South Dakota’s legislative assembly and governor recently passed Senate Bill 149. This bill allows state-funded child service agencies, which include adoption centers and foster care homes, to refuse service based on religious belief and/or moral convictions.
While this should be allowed for private organizations that don’t receive any state aid, as it is their right to take in and/or reject profits and consumers, any religious bias allowed on a state level is not only wrong, but should not have any place in the US.
No matter what one’s position on the LGBTQ+ community is, there is one undeniable fact that needs to be consistent through all beliefs: the members of that community are citizens of the United States, and thus should be given the rights endowed to all others. While the right to marry and the right to have children aren’t outlined specifically in the Constitution, the Federalist Party of old, which many on the Religious Right like to name themselves after, believed that rights unenumerated in the Constitution aren’t worth any less than those enumerated. This includes one’s right to have a loving and caring family, no matter their orientation.
LGBTQ marriages and families do not take away from your own.
Additionally, the 9th Amendment states that any and all rights unenumerated in the Constitution shall not be limited but, rather, “retained by the people”. This is a basis for debate, however, since most unenumerated rights are dictated by court cases and the precedents set by them.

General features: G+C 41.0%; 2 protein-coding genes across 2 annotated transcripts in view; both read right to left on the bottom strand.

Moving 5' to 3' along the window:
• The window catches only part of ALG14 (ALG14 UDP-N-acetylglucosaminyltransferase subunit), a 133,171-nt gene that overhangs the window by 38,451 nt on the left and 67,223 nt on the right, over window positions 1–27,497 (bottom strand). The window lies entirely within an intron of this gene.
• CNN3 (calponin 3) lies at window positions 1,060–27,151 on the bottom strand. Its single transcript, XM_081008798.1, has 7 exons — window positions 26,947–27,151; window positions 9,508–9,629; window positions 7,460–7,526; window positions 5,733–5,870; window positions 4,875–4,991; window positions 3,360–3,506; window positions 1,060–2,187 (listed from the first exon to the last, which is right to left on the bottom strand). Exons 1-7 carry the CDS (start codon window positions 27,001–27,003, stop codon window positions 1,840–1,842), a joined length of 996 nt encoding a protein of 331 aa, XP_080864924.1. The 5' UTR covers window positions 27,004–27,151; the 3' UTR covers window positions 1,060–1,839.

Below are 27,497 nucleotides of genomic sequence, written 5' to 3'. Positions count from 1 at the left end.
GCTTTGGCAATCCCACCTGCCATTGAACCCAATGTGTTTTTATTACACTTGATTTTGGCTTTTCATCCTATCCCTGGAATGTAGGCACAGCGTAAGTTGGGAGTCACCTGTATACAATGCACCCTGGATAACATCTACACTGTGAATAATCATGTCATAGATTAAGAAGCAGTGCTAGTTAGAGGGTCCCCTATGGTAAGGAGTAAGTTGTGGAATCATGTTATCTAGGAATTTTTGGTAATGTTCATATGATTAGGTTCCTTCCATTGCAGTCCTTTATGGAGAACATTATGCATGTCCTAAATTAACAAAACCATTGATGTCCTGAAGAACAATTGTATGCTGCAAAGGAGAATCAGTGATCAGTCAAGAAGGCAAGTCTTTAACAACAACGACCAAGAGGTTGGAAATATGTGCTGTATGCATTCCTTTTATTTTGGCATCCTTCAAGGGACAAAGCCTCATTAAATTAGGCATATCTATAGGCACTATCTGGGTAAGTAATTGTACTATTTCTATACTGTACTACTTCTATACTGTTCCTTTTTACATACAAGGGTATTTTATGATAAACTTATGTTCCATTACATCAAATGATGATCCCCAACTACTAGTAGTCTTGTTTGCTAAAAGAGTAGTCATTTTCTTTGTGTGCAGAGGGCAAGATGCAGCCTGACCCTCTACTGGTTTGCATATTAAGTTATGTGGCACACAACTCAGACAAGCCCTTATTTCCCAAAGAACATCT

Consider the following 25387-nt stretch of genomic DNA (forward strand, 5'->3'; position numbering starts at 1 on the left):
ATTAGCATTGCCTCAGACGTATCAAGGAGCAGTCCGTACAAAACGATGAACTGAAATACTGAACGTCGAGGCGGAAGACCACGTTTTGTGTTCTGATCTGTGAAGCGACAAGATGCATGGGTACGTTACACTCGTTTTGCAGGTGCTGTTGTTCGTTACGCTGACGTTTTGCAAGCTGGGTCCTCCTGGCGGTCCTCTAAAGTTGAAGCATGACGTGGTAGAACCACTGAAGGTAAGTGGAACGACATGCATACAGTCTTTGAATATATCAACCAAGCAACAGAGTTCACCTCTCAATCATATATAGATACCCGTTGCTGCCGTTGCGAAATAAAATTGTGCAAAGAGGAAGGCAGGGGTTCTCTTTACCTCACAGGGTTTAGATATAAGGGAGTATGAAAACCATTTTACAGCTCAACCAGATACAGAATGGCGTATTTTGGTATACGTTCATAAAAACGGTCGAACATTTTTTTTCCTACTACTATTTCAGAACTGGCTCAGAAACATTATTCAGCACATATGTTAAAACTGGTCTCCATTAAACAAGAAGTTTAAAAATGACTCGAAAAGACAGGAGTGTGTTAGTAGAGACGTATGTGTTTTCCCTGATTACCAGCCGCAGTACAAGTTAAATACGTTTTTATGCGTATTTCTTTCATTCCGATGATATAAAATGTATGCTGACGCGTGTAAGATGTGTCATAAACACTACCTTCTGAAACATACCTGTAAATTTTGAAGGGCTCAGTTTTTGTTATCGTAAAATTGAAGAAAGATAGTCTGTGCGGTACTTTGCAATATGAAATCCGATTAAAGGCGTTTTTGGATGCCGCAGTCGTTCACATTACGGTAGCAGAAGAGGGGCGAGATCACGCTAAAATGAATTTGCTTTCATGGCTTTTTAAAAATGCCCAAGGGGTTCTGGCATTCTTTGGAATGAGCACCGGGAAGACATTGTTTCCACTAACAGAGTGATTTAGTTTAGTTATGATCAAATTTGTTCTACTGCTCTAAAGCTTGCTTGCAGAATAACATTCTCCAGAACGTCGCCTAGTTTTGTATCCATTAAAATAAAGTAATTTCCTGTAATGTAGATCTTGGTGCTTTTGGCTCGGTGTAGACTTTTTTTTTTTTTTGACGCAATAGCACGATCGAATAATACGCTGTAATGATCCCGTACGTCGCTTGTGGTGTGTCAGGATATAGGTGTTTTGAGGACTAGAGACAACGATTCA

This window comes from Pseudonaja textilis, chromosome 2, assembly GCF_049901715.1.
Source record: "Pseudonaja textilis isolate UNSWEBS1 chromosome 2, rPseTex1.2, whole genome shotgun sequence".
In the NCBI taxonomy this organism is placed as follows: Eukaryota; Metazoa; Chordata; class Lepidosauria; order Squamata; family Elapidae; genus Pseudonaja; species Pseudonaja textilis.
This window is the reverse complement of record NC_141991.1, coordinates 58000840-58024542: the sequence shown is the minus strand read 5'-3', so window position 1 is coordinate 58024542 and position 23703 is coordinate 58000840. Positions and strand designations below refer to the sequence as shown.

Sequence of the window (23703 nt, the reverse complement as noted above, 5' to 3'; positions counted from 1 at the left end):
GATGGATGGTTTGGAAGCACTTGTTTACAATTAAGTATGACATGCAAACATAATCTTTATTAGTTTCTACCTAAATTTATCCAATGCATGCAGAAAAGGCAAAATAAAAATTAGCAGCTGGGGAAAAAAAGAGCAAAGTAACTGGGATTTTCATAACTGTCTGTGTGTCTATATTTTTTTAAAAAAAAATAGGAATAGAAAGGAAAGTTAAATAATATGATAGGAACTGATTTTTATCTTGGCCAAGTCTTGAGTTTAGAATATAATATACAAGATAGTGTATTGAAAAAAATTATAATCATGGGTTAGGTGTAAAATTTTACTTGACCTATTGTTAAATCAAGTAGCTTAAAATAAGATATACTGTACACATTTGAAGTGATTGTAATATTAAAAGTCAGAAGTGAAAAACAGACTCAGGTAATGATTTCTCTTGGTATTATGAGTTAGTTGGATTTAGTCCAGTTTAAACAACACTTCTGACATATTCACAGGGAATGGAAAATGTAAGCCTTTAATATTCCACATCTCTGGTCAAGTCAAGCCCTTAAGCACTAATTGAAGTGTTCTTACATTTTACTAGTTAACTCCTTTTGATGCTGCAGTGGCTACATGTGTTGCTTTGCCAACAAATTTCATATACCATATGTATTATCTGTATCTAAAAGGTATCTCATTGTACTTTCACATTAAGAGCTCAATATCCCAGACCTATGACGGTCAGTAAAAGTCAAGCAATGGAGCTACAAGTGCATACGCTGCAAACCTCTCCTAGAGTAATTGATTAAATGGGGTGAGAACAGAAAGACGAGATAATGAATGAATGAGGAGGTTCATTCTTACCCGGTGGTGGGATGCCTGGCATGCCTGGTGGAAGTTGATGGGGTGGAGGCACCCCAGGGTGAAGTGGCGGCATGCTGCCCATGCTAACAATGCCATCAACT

This type of legislation isn’t unique, sadly; similar bills in Michigan, North Dakota, and Virginia protect the rights of state-supported entities to refuse service on the basis of religious liberty.
Interested groups have not remained quiet about this series of events. The bill and others similar to it have come under attack by the ACLU and the Human Rights Campaign, asides from other allies of the LGBTQ+ community. “We’re deeply disappointed by Governor Daugaard’s decision to green light Senate Bill 149,” Libby Skarin, policy director for the ACLU of South Dakota, said in a statement issued Friday. “This discriminatory legislation takes South Dakota in the wrong direction, and sends the message that our leaders are more concerned with the desires of religious agencies than the rights of individuals and children in our state.” The ACLU said they are “examining legal options” in response to the bill.
Governor Daugaard, nor his staff, have commented as of yet on this issue.
This legislation begs the question of whether or not marriage is truly a right and, additionally, if religion has a spot in government policy anymore. While a majority of Americans, per a new poll on the Public Religion Research Institute, believe gay and lesbian couples have the right to marry and have a family, religious values run deep in a large swath of places, occasionally blurring the lines between religion and politics. Moreso, where does one’s beliefs begin, and another’s ends? Many questions need to be answer in the tumultuous years to come.